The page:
I pray that to those who read this that they do not believfe we were drunk. There was no alcohol available to us that night. And some other drug in the air or in our food surely would not have created a hallucination so vivid and so common to all who observed it. So here it is. Take it for what you read and pass this on or destroy it.

Respectfully submitted (with trepidation),

Sgt Dorian Watt

PS: I pray this does not effect my chances of promotion, please verify this with all those who survived the battle previously reported on.

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Battle report: Pipestone Minnesota, 2014

Battle report: Pipestone Minnesota, 2014
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We traveled north on what some called another invasion. It was long and arduous, but there were few shirkers who fell out on that trip. We camped in a wood lot at the base of some hills near a small lake. The first we knew of the Yankees was their early morning attack which we were able to drive back after some heavy fighting. There was a town nearby and we suspect they had some militia there who may have come to the aid of the enemy.
Anyway we knew they were out there and we sent scouts and pickets to keep us well informed as to their whereabouts should they return. Meanwhile we consolidated our forces and prepared for an attack. It was not long in coming and soon we saw the columns of blue soldiers advancing on two fronts, one from a road along the hills to the south and another from the hills down into the valley from the east. We formed our lines and marched out to meet them. The first of the enemy that our skirmishers engaged were those already in the valley and they were able to hold them off for a time even though our men were outnumbered. It was as if they were waiting for the other column to arrive. Our main body of troops entered the battlefield through a narrow cut through the belt of trees that lined the roadway and drove the yankees back toward the steeper hills to the east. It was not long before the second line of the enemy appeared and attacked our left flank. It was a hotly contested fight and casualties were mounting on both sides. Our regiment took about 30% casualties during that fight. But we were the master of that valley. We drove the yankees to the foot of the hills and pounded them. At last we charged and they broke, all except a battery on top of the hill. They managed to get in a couple of enfilading rounds of canister before finally retreating under the pounding of our own cannon. We fell back to the line of trees to rest a bit knowing that they would be returning.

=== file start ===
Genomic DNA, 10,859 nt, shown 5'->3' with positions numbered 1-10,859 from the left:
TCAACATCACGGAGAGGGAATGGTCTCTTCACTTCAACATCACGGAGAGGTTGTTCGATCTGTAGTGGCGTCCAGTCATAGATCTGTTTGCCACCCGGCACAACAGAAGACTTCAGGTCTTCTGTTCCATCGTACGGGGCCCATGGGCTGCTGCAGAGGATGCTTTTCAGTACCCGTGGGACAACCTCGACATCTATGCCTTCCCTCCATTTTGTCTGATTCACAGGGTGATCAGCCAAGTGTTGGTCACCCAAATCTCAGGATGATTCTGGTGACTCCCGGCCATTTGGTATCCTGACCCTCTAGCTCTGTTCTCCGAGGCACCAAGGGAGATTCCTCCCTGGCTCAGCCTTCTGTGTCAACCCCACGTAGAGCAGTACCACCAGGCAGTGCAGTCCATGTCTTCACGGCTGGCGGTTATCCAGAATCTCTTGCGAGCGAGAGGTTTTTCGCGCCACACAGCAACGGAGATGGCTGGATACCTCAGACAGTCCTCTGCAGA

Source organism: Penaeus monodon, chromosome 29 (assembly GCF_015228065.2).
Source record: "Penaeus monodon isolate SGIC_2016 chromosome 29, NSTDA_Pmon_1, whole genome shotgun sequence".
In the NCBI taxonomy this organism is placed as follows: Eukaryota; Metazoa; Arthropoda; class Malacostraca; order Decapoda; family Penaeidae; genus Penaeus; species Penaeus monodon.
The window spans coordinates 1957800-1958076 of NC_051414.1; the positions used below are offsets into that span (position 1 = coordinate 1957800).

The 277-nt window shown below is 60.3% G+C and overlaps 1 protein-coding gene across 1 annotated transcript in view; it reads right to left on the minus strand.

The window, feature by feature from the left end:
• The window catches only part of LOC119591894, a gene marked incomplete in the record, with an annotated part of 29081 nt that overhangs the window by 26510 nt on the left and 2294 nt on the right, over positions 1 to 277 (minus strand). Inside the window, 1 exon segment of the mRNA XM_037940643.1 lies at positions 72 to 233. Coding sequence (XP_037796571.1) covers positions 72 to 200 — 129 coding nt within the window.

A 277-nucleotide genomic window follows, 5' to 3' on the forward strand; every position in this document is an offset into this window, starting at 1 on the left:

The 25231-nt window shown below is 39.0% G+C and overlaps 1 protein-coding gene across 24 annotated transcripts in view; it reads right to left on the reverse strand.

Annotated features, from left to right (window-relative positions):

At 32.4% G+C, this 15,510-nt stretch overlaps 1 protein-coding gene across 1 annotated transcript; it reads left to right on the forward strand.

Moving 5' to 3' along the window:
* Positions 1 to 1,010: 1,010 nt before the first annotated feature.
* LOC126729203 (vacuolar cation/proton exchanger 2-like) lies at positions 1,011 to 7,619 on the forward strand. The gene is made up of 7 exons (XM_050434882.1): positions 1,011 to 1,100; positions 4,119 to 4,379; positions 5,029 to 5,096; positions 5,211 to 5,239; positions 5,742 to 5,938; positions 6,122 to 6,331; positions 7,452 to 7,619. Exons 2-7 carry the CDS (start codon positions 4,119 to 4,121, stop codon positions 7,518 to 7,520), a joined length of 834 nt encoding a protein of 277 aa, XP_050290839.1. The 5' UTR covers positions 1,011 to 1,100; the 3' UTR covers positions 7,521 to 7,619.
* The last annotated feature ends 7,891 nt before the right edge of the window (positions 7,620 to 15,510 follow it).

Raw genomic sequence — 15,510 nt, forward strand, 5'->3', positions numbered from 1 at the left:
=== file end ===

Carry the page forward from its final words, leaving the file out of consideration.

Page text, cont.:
That evening our some of our scouts returned saying that the enemy had all but vanished. The colonel decided that we needed to send a company into the town to get information and maybe provisions. On the way it began to rain and it rained profusely for some time flooding the narrow streets. Some of us took shelter in a brick building that housed an inn that served strange food. Disks if bread topped with meat and vegetables that they called peetsa, or something like that. We confiscated a number of them and enjoyed a small feast. Anyway we returned to camp with little information and some provisions. It continued to rain off and on throughout the evening and night. I was thoroughly wetted that evening.
Next morning, Sunday, it was wet and cloudy, but the rain had apparently moved on. Our chaplains had small services and our pickets waited. Another scout returned with the news that the enemy had been sighted once again marching from the east, in greater numbers. More local militia we hoped, but it was not. They were regulars and veterans seeking to catch us unawares. They did not. We were ready for them and formed our battle lines and met them in the same valley that we had met them the previous day. Their cannons were devastating, tearing huge holes in our lines and their infantry was solid. They had been heavily reinforced but, as was somewhat usual, we had not. Our regiment was in the thickest part of the fight and we received the brunt of the attack and our soldiers fell thickly upon the field. Soon almost all our officers were down and nearly 60% of the men as well. We could not take that pressure and several of the men broke ranks. Others were mixed in with other units and a confusing mass developed that soon began to retreat, as slowly as possible at first, but we bowed to the heavy pressure of the yankee fire and at last fell back passing through the trees and finding a haven behind some buildings and rocks. Apparently driving us off the field was all they wanted to do, for they never continued the attack. Perhaps they believed we had more men in the trees again. They reformed atop the ridge line to the east and watched. Under cover of darkness we escaped across the river and retreated south back to our own lines.
The general counted the raid as a masterful success, but we who had fought and those who died up there in the north though somewhat less of it. The first day was good, but we were forced to retreat on the next. What information of the enemies movements or plans I do not know. Soon, perhaps, this cruel war will be over and we will all return to our homes and wives and be free once again to live and work as we deem it best.